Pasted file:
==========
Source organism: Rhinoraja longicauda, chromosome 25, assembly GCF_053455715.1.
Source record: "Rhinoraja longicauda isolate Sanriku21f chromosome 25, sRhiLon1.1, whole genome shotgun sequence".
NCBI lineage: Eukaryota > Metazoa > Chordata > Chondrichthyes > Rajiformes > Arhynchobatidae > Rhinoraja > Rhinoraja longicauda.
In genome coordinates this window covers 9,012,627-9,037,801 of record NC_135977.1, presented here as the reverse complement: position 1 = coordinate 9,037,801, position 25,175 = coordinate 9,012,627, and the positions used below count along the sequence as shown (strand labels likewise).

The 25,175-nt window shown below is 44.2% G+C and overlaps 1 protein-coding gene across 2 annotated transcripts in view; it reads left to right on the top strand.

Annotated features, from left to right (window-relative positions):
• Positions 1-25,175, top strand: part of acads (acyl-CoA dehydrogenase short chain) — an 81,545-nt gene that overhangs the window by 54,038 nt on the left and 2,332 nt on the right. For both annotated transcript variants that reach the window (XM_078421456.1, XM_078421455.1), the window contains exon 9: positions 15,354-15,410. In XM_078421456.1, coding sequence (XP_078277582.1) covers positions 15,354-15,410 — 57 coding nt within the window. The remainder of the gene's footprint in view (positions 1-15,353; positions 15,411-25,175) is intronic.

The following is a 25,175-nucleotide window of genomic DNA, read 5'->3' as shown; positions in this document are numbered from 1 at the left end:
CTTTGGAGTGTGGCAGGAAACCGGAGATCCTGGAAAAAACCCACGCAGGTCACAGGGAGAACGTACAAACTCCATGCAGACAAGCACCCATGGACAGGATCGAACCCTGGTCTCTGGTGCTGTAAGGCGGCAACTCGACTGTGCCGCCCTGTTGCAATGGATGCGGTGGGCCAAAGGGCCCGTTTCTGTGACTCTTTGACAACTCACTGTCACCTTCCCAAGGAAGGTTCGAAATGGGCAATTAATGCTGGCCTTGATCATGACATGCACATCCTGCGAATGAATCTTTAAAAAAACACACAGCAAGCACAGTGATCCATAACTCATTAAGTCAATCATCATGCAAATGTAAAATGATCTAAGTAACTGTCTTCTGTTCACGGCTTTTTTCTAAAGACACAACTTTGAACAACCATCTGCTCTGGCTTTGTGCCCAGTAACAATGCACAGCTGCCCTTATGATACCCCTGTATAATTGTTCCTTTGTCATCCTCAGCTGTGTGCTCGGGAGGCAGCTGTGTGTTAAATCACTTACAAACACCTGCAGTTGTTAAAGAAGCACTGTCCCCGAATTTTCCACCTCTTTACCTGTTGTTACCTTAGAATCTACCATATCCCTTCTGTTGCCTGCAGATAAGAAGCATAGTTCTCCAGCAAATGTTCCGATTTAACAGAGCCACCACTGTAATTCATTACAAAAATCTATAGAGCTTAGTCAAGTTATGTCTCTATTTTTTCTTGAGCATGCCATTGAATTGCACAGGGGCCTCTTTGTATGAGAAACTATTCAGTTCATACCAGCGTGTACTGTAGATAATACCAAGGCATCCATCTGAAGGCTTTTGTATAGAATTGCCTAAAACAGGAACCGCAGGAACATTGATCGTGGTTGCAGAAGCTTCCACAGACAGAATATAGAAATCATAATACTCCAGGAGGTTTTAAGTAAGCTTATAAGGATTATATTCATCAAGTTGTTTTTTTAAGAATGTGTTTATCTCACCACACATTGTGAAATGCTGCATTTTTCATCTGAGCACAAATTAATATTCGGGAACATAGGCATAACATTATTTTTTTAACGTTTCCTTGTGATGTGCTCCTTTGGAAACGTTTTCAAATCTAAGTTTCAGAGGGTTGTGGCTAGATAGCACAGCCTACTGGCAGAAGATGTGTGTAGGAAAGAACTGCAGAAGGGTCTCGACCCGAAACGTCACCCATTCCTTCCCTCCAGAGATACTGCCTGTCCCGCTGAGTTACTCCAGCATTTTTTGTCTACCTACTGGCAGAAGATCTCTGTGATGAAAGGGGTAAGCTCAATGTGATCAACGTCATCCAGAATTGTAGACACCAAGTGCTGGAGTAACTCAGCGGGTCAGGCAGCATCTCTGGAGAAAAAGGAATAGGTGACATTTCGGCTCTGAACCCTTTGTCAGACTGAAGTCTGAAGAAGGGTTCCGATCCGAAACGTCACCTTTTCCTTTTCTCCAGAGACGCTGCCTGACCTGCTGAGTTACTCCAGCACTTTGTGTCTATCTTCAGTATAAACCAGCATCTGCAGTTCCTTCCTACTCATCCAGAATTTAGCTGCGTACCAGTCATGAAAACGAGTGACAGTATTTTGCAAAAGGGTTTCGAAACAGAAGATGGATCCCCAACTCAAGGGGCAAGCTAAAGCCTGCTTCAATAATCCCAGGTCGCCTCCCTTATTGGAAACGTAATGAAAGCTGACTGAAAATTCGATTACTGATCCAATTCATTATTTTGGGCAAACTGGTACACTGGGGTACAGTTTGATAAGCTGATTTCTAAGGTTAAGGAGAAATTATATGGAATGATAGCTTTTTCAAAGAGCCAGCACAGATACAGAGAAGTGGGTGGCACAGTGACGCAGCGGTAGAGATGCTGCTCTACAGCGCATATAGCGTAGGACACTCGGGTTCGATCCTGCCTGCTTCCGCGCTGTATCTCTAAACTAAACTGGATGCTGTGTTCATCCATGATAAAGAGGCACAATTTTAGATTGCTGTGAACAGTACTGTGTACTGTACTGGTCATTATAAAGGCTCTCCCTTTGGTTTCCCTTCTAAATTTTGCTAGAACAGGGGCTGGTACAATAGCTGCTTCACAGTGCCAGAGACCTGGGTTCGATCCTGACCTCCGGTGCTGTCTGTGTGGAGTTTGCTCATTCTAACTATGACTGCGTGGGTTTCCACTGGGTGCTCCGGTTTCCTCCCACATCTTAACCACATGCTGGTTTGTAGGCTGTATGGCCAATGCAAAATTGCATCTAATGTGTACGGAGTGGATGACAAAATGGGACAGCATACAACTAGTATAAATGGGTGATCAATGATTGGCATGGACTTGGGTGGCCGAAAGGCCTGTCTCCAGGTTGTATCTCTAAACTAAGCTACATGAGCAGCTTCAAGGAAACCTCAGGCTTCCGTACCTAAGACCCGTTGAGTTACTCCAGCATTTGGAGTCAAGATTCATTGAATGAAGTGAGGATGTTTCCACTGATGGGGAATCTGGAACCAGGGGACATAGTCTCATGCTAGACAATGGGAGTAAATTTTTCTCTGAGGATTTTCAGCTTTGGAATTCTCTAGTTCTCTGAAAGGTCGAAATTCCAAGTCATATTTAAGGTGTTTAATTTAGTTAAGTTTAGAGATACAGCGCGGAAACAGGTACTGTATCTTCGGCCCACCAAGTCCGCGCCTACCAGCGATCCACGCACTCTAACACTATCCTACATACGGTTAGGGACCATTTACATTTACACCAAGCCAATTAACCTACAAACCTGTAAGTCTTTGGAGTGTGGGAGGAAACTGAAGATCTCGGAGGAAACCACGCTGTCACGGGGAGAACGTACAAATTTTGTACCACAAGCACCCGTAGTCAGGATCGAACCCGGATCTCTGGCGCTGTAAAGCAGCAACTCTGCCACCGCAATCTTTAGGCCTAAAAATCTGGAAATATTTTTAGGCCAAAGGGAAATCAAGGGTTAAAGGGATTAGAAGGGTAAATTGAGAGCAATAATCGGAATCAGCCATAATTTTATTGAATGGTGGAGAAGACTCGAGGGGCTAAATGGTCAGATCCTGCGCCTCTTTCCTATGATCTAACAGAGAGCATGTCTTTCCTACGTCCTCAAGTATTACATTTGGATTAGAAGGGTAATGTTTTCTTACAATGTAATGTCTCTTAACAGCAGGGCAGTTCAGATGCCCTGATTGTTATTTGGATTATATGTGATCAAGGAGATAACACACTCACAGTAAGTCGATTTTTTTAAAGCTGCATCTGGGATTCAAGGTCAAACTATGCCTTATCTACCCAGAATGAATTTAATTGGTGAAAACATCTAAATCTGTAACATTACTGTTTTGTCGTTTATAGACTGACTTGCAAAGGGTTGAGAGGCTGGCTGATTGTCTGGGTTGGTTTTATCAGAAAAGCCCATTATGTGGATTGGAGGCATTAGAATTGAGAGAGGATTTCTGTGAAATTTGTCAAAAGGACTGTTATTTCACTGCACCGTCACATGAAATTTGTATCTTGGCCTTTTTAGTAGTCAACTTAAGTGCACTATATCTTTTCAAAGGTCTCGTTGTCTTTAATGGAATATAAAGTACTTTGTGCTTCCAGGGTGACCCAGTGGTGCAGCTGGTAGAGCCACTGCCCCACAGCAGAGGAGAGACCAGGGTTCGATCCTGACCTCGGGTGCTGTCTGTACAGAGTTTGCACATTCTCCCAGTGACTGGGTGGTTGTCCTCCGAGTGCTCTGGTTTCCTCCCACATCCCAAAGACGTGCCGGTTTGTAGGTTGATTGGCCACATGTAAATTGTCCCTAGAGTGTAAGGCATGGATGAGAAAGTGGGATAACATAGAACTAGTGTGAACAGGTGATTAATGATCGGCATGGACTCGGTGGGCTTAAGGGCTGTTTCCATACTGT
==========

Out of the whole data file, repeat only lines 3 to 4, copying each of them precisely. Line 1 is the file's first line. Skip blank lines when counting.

NCBI lineage: Eukaryota > Metazoa > Chordata > Chondrichthyes > Rajiformes > Arhynchobatidae > Rhinoraja > Rhinoraja longicauda.
In genome coordinates this window covers 9,012,627-9,037,801 of record NC_135977.1, presented here as the reverse complement: position 1 = coordinate 9,037,801, position 25,175 = coordinate 9,012,627, and the positions used below count along the sequence as shown (strand labels likewise).